Christina Pettersson: Memories of a Forgotten South at Primary Projects
Christina Pettersson illuminates forlorn spirits of the Deep South's ruined past.
Photo by Eli Peck
As a teenager, Christina Pettersson found a job as a telemarketer at the Vista Memorial Gardens & Funeral Home in Miami Lakes. "It was selling prepaid funeral arrangements, and I hated it," the 37-year-old artist recollects. "After about a week of making the phone calls, my boss changed my duties and I ended up doing a bit of everything, from filing to placing ashes in urns and helping put makeup on the cadavers instead."
But, she adds, "Everybody had a really dark sense of humor."
Pettersson channels those memories in "The Castle Dismal," her new solo show opening Friday night at Primary Projects, where she'll present several large drawings, installations, performances, and a series of weekly programming. The exhibit takes its title from the name Nathaniel Hawthorne gave the Salem, Massachusetts home where he wrote his novels, Pettersson says.
On view will be her largest drawing to date — a 12-by-24-foot graphite-on-paper piece depicting the ruins of a burned-down Mississippi cotton plantation. There's also an installation of a ramshackle horse-drawn funeral hearse carriage. And don't miss the wooden boat figurehead representing 19th-century Swedish opera singer Jenny Lind with her throat slashed.
"I adore the imagery of the beautiful Deep South," she explains, "the rage of Civil War defeat and slave revolt, dusty towns of Spanish moss, and crumbling plantations."
Pettersson was born in Stockholm, Sweden, and moved to South Florida with her family when she was 2. She was raised on the fringes of Dade County, which was filled with pastureland, cows, and horse stables. She recalls bicycling on the pavement of Interstate 75 before it opened and seeing handwritten signs at her elementary school that warned, "Trespassers Will Be Shot on Sight!"
Pettersson discovered her talent at an early age. She took art classes when she was 6, entered an art magnet program at 10, and then went to New World School of the Arts for high school. Her father, Bo, is an accountant, and her mother, Dianne, a homemaker. They both supported the creative efforts of the artist and her three siblings — her brother is an architect, one sister a social worker, and the other a zookeeper at Zoo Miami. They also inspired an appreciation for the South's literary heritage. "I always loved the writers, of course," she says. "I was raised on Faulkner and Boo Radley and the half-lit ladies of Tennessee."
Oh Lucius, This Ghastly Flooring How It Wounds Me So by Pettersson.
During a recent weekend afternoon, Pettersson stands atop a scaffold. Dressed in a black mourning gown trailing an eight-foot train of fabric, she holds a lantern in one hand. She deftly puts the finishing touches on a soaring drawing with nimble strokes of a graphite pencil on the columns of the incinerated Windsor Plantation's ruins towering overhead.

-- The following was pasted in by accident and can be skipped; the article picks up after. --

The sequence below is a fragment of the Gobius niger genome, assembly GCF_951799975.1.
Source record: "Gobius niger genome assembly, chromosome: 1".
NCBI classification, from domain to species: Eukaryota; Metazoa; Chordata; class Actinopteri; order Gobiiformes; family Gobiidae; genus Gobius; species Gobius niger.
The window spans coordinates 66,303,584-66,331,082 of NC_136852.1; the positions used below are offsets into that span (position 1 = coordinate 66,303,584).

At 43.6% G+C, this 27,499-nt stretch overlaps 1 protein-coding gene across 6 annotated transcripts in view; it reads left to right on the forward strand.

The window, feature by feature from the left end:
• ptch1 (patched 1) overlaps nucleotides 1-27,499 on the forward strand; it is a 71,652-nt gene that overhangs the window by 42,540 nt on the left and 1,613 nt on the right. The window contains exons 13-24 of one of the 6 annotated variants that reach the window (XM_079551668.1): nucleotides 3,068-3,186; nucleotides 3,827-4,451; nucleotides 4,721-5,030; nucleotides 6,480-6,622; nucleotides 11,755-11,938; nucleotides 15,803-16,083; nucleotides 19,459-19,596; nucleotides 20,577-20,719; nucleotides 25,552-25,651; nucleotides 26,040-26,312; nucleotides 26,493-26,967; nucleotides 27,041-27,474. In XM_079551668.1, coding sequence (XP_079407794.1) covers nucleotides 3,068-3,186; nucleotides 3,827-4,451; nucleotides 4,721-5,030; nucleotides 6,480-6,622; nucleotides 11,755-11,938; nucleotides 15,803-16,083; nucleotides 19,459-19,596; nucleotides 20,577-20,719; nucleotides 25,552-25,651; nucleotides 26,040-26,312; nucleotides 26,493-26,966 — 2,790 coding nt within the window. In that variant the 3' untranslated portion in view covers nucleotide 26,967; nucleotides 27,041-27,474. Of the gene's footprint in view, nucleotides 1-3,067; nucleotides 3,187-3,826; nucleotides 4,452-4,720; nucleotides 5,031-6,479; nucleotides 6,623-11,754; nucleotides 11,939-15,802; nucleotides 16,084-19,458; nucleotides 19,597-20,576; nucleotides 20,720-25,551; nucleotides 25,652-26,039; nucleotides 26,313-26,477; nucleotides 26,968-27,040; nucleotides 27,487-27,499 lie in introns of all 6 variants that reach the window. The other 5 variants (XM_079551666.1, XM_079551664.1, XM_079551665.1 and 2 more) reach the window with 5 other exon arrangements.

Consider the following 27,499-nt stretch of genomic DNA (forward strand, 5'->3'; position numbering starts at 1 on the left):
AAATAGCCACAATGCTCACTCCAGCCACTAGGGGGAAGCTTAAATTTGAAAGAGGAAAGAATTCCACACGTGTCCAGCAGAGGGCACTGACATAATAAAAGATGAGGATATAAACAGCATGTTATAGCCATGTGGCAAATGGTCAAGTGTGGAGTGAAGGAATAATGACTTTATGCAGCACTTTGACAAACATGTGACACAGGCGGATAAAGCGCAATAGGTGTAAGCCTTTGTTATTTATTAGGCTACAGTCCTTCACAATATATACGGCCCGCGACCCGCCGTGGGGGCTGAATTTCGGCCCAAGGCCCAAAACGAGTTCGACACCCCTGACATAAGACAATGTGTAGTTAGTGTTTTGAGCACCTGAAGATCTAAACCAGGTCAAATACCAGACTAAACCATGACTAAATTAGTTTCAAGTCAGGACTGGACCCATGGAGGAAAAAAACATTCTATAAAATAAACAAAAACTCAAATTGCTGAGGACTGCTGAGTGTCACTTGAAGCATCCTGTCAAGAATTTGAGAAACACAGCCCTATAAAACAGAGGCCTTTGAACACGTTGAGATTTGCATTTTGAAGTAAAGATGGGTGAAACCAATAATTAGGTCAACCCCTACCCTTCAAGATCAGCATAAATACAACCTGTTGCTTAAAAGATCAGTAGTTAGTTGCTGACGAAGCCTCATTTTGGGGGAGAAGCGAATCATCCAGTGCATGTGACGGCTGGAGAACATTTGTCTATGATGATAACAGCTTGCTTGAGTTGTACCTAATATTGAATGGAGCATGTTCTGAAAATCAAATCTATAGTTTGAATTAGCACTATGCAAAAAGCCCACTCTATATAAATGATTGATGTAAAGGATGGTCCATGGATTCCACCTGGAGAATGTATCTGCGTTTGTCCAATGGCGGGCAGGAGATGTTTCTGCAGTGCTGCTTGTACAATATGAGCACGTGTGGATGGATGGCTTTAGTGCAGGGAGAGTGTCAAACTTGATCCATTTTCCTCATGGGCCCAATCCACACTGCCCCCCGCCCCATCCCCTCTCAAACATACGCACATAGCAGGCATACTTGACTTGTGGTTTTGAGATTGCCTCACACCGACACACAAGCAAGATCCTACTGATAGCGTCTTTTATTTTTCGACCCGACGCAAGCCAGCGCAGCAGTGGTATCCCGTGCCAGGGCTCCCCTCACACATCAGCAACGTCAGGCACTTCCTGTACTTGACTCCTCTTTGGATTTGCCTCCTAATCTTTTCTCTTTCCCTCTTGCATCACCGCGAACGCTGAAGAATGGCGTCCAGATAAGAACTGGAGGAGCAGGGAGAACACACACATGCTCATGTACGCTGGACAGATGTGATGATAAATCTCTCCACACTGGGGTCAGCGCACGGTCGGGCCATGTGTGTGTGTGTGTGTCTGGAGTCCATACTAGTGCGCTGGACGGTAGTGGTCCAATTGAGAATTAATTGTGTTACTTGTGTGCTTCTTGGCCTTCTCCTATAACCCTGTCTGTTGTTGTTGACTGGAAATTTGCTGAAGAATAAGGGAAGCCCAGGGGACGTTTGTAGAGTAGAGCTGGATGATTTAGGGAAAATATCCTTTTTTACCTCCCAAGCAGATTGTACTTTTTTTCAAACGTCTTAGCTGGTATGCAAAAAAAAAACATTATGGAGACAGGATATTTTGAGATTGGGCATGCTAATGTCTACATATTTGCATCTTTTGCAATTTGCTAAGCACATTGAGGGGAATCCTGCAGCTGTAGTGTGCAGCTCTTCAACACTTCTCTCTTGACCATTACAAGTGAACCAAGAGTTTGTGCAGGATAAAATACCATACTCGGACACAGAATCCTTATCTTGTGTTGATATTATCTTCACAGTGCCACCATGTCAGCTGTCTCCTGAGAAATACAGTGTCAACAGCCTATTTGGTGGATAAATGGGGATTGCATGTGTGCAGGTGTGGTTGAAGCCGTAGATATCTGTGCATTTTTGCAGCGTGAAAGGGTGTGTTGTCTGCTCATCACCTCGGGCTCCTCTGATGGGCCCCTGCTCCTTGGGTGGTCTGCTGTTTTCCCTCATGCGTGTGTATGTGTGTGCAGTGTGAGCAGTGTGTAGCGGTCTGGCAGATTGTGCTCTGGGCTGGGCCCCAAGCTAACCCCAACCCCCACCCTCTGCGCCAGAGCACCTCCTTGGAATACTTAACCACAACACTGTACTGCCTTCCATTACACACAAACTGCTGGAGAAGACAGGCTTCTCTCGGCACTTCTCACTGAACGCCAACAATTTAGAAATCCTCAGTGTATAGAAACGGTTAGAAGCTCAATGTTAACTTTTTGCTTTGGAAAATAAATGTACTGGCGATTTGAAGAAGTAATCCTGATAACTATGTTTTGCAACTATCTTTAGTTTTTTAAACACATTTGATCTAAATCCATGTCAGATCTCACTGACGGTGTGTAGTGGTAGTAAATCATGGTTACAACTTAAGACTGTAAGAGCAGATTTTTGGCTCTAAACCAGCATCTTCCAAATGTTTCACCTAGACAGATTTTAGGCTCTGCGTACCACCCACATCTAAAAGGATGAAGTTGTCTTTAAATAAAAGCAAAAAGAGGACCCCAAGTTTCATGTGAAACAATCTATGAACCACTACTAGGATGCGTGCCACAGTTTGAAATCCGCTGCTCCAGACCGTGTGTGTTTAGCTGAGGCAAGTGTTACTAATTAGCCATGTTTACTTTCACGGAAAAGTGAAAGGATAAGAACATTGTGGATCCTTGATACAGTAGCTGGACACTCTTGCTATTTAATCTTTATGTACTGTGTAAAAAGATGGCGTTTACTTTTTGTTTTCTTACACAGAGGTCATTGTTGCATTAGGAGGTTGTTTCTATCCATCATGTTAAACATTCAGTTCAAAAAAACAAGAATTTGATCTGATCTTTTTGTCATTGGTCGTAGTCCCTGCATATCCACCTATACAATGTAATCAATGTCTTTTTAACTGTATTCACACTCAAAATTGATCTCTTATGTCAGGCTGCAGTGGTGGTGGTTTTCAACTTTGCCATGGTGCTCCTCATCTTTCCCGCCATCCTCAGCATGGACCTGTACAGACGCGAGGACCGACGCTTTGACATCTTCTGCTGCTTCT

On an adjacent wall, another large pencil-on-paper composition depicts a rambling tangle of kudzu full of flickering light and shadows. "This mayhem of the South, derived from the utter failure of the war and complete loss, is strangely its real source of power," Pettersson observes. "Dark knowledge that comes only from being on the losing side, beaten down, humiliated. This is what draws me into its queer darkness."
Later, in Primary's Project Room, the artist lifts a small boat from the floor. The vessel was nestled next to ceramic figurines of cherubs and swans. They were often placed on tombs to commemorate the dead, she explains. "The boat pays homage to the SS Sultana, a Mississippi steamboat that exploded in 1865 in the greatest maritime disaster in American history," she says. "It was supposed to carry only about 350 passengers, but there were more than 2,000 people aboard, mostly Union soldiers who had been released from Confederate POW camps. About 1,800 died. No one knows about the disaster, though, because the press focused its coverage on the death of President Lincoln's assassin, John Wilkes Booth, killed the day before."
The show is freighted with tormented echoes of a grieving national soul. During her exhibit's two-month run, Pettersson has scheduled a weekly raft of events, listed on the gallery's web page, to convey the forlorn spirit of a haunted age.
As part of the O, Miami Poetry Festival, she has created a poetry nook at the gallery where visitors can thumb through her collection of the works of William Faulkner, Tennessee Williams, Carson McCullers, and the other Southern Gothic writers who influenced her show. "I want people who come in to hand-copy a poem or verse from one of the books onto stationery and mail it to a stranger chosen randomly from the white pages," she says.
Pettersson is also inviting the public to join her for a traditional fried chicken and champagne feast she organizes at the historic Miami City Cemetery each year.
"I started celebrating my birthday at the grave of John Alfred Ball — whom I share a birthday with — about eight years ago," Pettersson says. "It's always been just me and my love, but I'm really looking forward to sharing it with the public this year, especially since it falls on Memorial Day, when people would traditionally visit cemeteries to decorate the graves of soldiers and picnic and visit family."
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